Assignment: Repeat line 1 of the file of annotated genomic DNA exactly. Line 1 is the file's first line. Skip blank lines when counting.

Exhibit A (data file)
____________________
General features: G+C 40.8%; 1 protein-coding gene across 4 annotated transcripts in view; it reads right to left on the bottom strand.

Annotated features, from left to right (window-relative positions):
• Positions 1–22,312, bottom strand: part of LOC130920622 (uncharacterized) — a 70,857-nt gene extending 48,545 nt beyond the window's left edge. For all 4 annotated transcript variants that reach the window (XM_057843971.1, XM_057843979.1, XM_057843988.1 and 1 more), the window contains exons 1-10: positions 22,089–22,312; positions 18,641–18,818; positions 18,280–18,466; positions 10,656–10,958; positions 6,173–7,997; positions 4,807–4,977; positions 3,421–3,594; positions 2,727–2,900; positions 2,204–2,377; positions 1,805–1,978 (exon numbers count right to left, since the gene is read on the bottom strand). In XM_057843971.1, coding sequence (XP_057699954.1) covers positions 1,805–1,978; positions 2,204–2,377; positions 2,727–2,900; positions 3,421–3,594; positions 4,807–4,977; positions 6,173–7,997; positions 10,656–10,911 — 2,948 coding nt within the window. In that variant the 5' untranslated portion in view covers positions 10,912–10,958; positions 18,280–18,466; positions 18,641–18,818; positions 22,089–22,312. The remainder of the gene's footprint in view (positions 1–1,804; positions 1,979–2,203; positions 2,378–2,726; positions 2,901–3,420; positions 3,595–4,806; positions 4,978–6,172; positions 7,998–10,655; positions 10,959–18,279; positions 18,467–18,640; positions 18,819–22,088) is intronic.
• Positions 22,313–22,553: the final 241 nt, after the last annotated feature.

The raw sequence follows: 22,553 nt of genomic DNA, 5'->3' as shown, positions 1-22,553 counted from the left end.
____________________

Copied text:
General features: G+C 40.8%; 1 protein-coding gene across 4 annotated transcripts in view; it reads right to left on the bottom strand.